NEWS

We Will Intensify Strike, Says Nehawu After Baby Dies

It's not our fault, it's the department's job to ensure the care centres are staffed during a strike, says union.

21/03/2017 21:41 SAST | Updated 22/03/2017 09:56 SAST
Gallo Images / Sowetan / Bafana Mahlangu
Social Development MEC Nandi Mayathula-Khoza. On Wednesday, the MEC is expected to explain why a six-month-old baby girl died on Tuesday during a healthworkers' strike.

The Gauteng government and the health workers' union did not discuss emergency staffing of child care centres during their strike.

More than 90 children were moved out of the state-run facilities into NGOs on Friday because strikers blockaded the care centres; on Tuesday a six-month-old baby girl died and the Gauteng Department of Social Development has said the move may have been a factor in her death. The situation follows weeks of public anger over the death of at least 100 psychiatric patients who were moved out of Gauteng state facilities into unregistered NGOs in order to save money.

"We've done nothing wrong. The blame should fall squarely on the department for not putting measures in place to avert any deaths in relation to the strike because they knew as early as February 10 that the strike was going to take place," said Khaya Xaba, the national spokesperson for the National Education, Health and Allied Workers Union (Nehawu).

The blockade was for the picket line not to block people going into the care centres, he said.

Xaba said it was the department's prerogative and responsibility, as the employer, to put measures in place to ensure the facilities are staffed during a strike.

"There are mechanisms put in place for essential services. It's not the duty of Nehawu."

Xaba agreed that the children also have rights, and said they were supposed to get services from the department, not Nehawu. He said if the department's management had dealt with the workers' issues earlier, then the matter would have been resolved long ago.

"Remember, the strike was legal and every worker has the right to strike," he said.

Some of the healthworkers are classified as essential services, who are restricted from striking.

"We can't be striking and thinking on behalf of the department. It's not our duty to think on their behalf. We have to think. What we have to think about is workers; they have to think about essential services. So we can't think on their behalf."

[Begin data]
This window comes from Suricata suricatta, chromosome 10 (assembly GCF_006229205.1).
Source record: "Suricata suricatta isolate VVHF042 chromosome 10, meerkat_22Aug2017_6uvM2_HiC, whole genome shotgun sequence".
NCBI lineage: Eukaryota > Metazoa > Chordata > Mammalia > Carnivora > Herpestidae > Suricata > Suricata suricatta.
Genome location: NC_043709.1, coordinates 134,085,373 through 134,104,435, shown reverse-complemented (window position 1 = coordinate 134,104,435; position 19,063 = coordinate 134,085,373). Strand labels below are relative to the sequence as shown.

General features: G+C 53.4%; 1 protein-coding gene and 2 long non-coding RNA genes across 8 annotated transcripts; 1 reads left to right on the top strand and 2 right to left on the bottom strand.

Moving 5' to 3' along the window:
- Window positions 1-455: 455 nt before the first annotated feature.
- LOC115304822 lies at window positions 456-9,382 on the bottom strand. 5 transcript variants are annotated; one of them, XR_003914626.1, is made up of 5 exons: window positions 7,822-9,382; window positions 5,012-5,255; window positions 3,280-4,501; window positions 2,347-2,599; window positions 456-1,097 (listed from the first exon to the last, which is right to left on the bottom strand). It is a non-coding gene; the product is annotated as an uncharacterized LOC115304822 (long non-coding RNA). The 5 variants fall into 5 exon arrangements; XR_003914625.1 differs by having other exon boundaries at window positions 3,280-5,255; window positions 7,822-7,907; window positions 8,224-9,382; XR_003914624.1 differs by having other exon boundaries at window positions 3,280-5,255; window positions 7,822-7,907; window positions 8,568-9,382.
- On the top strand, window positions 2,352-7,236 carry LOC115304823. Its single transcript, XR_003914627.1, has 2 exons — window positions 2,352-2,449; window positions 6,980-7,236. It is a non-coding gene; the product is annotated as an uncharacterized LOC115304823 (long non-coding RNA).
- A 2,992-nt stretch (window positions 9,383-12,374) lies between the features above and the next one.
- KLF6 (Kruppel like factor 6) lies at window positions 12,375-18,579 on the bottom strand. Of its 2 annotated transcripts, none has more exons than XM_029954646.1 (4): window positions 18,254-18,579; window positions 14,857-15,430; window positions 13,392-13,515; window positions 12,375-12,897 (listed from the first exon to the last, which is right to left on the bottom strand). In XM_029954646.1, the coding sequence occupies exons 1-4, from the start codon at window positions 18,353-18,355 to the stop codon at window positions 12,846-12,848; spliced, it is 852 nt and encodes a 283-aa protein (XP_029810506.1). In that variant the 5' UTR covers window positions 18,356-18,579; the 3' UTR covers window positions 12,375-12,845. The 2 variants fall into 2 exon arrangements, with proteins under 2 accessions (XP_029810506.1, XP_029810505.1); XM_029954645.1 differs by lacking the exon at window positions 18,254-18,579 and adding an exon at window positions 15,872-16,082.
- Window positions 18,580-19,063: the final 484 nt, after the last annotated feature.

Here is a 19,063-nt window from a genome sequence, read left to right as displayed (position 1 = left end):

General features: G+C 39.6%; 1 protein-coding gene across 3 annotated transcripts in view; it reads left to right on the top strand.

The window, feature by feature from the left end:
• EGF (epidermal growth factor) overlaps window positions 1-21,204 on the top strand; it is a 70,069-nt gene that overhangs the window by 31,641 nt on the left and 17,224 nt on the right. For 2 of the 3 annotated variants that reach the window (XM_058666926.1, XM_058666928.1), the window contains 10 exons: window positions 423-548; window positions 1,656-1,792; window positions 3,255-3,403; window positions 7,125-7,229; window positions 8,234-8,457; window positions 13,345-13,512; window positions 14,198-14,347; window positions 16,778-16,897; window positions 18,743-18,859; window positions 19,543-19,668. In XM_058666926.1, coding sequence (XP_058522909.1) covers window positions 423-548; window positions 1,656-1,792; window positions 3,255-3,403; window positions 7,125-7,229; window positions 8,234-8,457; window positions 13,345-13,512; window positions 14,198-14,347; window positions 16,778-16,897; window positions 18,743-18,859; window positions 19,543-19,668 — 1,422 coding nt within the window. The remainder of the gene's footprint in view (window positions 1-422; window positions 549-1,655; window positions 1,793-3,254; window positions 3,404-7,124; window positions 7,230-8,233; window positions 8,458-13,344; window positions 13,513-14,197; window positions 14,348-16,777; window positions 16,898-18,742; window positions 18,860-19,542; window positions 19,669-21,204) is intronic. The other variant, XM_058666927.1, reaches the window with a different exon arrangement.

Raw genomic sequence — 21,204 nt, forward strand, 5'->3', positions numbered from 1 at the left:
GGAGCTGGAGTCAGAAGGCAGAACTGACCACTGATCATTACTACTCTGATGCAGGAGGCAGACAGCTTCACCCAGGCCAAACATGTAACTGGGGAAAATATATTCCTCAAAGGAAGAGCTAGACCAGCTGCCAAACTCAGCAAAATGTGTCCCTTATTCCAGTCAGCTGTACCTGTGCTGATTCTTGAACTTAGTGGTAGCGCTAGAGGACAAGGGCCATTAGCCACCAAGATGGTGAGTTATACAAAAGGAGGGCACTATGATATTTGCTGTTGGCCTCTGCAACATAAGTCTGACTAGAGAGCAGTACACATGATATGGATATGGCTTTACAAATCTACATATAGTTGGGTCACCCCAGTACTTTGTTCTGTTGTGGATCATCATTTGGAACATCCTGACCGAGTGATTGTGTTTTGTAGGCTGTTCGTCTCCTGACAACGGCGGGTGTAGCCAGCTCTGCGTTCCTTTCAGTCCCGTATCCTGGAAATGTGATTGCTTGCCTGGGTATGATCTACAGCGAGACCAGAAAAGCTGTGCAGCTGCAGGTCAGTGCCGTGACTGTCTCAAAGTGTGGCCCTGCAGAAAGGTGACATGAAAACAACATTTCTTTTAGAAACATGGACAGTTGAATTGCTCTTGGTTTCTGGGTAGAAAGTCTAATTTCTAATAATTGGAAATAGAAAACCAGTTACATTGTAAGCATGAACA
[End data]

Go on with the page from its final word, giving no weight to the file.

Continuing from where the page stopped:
No essential services staffing arrangement was in place and no discussion on this between the union and department on this.

"That was supposed to be initiated by them. If they don't come to us and initiate it, to us it means that they have a plan in place. That's what we thought."

"It's an unfortunate situation that should never have happened. We are very sorry it happened like that. But having said that, the strike is not going to end, we are going to intensify the strike."

"Because this move by the department to call a press conference tomorrow [Wednesday]: we see it as nothing but trying to get public sympathy."

Will Nehawu discuss with the department how to staff the care centres so that the children are not at risk? "We are always available for consultation or for negotiation. The ball is in their court. They are supposed to come to us, negotiate with us," said Xaba.

He described the department's planned media briefing on Wednesday as "they are looking for a fight".

The strike is a national dispute which started in August 2015, said Xaba. The workers want better pay, rural allowances, tools of the trade and for casual assistants to be employed by the public service. "They've not been willing to engage with us, instead they have treated us with sheer arrogance."

On February 10 workers marched to the Health Ministry and gave the minister five days to respond but did not get a response. The strike notice was issued on February 10 and the strike started on March 13, said Xaba.